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Factory Test In Gustavsberg, Sweden. For Poeun Art Hall, YongIn, Korea.

Project details

Type: Wagon Sale
Duration: February – August 2010
Customer: HOAC® Schweisstechnik GmbH, Germany
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Project description

In cooperation with HOAC, Visual act delivered 6 Visual act Advanced Wagons to Poeun Art Hall, YongIn, Korea.

The wagons allows free and programmable motion in any direction without tracks or other mechanical limitations.  The wagons can rotate and move simultaneously, and various motions can be linked to create longer or complex motions. Standard motions – such as moving from the side stage to meet the stage elevators – are pre-programmed and can be activated by the operator at any time.

The three wagons can operate individually or can be locked together by a total of 16 automated locks.   When the three units are connected together the machinery from the center wagon is used to power the revolving stage.  To keep the platform height at a minimum the revolving stage rests directly on the floor. It is mechanically guided along its perimeter and can therefore operate at any position.  The advanced algorithm of the Visual act control system allows the revolving stage to rotate as the entire wagon moves.  This was a specific requirement of the customer.

Each wagon contains 4 drive units with a maximum speed of 0,5 meters / second and a load moving capacity of 2750 kg.  Each drive unit is placed in an individual lift cassette actuated by pneumatic cylinders.  The cassettes serve two functions.   The use of pneumatic cylinders to press the wheels against the floor guaranties even pressure on the floor, regardless of the flatness of the floor or the load on the wagon.  This ensures sufficient traction in all situations while eliminating the risk of overload and ensuing damage to the stage floor.  In addition the cassettes can be used to lift the drive units from the floor, allowing a wagon to continue to operate even when a drive unit has failed.  As an ultimate backup, all drive units can be lifted from the floor and the wagon can be pushed by hand.

The modular nature of the system allows the user to create smaller stage wagons, adding even more flexibility to the system.  Wagons can be built in any size starting with a base unit of 2 x 5 meters.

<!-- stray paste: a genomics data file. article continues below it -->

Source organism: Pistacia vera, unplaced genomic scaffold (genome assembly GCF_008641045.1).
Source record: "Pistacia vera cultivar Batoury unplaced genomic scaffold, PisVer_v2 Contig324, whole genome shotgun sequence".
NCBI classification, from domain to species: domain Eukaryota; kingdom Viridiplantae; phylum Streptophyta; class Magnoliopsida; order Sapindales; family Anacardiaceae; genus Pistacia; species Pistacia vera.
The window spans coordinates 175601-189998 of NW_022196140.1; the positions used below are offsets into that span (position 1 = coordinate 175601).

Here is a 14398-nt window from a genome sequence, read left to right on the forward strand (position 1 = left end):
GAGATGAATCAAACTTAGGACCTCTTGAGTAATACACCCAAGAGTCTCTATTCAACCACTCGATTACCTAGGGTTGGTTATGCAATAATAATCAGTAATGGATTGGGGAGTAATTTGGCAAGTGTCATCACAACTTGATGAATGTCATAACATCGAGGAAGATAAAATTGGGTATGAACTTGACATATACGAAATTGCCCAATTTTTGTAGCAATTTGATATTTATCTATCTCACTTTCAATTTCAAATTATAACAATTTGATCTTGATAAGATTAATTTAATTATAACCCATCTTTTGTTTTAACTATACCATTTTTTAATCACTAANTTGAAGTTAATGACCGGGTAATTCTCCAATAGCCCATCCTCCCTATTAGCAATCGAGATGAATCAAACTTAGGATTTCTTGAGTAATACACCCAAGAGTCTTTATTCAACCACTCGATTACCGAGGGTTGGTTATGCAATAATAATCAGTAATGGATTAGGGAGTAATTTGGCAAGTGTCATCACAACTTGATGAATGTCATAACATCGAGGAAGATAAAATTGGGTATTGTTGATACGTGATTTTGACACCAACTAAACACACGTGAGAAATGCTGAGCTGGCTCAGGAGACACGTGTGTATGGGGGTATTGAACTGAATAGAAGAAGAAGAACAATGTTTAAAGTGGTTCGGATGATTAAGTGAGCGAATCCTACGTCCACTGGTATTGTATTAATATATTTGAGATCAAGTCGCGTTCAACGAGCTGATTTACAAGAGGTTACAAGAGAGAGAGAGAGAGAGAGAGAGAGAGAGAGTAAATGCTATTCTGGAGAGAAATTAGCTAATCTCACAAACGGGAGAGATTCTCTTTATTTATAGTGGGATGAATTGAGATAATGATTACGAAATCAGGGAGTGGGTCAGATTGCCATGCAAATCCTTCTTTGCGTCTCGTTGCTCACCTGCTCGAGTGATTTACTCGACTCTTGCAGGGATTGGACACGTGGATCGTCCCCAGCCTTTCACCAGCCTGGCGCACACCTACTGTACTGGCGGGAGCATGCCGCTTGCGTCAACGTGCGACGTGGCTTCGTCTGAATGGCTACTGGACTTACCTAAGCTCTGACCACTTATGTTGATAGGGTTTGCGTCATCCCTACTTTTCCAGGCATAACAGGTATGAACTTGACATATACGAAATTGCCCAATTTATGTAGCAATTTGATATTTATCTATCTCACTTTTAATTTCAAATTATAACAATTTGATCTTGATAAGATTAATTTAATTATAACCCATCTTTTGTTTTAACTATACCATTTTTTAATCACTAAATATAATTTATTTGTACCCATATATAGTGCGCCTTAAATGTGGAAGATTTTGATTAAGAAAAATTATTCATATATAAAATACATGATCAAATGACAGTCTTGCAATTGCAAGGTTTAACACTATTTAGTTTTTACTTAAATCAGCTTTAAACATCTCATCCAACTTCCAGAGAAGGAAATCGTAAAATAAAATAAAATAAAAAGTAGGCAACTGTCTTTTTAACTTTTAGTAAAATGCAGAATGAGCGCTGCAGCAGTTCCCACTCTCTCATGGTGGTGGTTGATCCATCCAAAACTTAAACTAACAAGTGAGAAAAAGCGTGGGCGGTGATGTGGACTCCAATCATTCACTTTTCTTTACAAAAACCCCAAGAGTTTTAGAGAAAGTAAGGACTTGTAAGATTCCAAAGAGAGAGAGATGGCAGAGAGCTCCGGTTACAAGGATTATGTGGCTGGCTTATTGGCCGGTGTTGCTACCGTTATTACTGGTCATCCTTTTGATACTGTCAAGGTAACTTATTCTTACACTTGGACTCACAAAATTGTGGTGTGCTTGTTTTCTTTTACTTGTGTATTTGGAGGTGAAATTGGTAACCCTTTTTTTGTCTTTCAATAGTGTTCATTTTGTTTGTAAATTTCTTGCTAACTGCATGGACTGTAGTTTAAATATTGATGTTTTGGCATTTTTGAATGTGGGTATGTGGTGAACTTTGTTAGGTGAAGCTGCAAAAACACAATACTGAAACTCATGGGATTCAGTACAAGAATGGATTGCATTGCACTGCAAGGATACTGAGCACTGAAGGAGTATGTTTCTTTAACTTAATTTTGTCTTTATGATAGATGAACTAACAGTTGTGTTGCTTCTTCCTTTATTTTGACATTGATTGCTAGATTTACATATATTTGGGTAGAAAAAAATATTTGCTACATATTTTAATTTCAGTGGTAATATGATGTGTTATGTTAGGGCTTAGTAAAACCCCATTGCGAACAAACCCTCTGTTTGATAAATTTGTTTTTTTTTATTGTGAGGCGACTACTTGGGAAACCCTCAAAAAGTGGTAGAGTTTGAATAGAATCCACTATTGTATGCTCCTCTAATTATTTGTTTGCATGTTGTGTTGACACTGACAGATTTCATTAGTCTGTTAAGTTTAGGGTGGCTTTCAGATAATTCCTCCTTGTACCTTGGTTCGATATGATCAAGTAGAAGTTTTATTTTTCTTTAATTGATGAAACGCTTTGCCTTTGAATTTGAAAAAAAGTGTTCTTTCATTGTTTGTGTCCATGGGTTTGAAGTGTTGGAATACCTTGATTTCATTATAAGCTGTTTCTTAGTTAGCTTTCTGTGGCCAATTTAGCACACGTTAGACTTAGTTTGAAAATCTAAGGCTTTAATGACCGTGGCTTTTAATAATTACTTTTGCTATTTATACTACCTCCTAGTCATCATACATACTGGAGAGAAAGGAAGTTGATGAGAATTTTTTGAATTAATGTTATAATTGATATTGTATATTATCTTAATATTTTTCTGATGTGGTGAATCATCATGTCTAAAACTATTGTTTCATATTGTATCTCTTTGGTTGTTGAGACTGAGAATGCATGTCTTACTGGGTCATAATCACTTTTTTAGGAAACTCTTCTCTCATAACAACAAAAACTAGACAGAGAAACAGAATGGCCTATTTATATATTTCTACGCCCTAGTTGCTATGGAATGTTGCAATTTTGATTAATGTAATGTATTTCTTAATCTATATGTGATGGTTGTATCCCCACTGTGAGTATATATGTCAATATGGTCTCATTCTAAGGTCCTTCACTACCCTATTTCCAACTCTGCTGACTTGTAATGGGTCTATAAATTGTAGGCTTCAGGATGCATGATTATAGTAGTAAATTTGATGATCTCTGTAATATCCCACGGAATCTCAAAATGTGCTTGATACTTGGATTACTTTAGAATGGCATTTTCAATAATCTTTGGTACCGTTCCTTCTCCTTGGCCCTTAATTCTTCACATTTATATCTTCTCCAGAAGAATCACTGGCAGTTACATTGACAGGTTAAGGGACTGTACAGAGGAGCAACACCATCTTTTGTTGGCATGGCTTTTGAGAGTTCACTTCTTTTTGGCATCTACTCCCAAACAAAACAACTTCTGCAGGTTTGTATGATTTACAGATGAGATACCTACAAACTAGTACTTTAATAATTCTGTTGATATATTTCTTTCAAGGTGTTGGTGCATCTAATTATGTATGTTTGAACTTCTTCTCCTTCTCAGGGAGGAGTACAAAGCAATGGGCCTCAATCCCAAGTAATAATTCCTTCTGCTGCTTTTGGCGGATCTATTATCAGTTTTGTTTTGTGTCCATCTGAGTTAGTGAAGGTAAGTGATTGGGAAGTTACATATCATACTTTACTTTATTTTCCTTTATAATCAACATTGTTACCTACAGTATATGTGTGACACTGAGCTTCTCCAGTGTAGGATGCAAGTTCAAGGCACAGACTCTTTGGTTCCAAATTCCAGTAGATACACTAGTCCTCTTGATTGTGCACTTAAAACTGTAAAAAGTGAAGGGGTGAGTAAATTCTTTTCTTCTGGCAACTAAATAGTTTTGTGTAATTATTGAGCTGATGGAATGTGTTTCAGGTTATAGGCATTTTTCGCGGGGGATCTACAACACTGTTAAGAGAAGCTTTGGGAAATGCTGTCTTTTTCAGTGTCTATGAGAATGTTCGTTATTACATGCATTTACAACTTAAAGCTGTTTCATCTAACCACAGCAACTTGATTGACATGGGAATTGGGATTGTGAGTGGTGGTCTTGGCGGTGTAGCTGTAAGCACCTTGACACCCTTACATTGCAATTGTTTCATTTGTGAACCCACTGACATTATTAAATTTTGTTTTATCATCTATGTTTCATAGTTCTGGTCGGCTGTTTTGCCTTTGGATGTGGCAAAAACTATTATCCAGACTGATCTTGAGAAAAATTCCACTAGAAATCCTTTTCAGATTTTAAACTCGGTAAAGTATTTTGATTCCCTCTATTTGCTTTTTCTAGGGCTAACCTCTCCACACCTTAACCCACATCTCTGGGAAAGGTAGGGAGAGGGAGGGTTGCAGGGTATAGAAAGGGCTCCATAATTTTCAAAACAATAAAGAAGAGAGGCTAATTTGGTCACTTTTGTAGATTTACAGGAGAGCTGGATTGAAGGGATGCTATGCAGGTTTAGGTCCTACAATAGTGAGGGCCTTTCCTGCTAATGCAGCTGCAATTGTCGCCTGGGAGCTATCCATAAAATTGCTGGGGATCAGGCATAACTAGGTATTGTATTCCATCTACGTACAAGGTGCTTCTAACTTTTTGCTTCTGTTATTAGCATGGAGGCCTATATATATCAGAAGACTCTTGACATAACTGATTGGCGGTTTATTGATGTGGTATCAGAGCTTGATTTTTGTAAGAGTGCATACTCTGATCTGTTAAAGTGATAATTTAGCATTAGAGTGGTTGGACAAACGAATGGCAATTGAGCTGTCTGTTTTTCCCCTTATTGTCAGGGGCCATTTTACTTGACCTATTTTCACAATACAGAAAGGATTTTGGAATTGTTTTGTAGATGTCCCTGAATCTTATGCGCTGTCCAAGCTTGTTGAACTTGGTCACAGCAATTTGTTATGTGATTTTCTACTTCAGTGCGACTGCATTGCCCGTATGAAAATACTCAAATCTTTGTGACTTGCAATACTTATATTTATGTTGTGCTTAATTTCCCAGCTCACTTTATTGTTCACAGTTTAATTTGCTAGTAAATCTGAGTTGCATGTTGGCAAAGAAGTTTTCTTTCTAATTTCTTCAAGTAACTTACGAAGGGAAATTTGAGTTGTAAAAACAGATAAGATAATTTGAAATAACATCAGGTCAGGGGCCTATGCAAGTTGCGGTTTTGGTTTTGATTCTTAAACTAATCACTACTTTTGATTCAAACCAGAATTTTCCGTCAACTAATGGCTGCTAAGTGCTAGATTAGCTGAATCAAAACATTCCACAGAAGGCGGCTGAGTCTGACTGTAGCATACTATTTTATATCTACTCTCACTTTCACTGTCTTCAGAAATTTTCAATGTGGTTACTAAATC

The laser based navigation system uses a set of reflectors placed in the perimeter of the stage area.  A second set of reflectors is placed to allow motion on the lower level created by lowering the stage and compensating elevators.  Each wagon uses two scanners and can achieve position repeatability to plus/minus 5 millimeters.  When the center wagon is working as a revolving stage the laser navigation system cannot be used, so the revolving stage gets its position by using a bar code scanner to read barcodes placed on the surrounding wagon.

Each wagon has three 120 VDC battery packs providing a total of 39 Ah of power, allowing a full day of operation based on overnight charging.

Motions are created on the operator desk by drawing, as in a cad program, or by entering coordinates or selecting from predefined positions.  Motions are downloaded to the wagon controllers over a radio link to allow for real time operation.  The operator has full control of the motion – both forward and backward – from a joystick on the operator desk. He can also operate a wagon or combination of wagons in “free mode” using 3 axis joystick to control and combine motion along the x, y and rotational axes.

A hand control can be plugged directly into a single wagon to allow direct control for maintenance or backup operation.

To simplify maintenance all parts of the system – controllers, drives, mechanics – are placed in modular cabinets or frames and are connected by cables with locking connectors.  In the event of component failure it is simple to replace the actual module with a reserve module.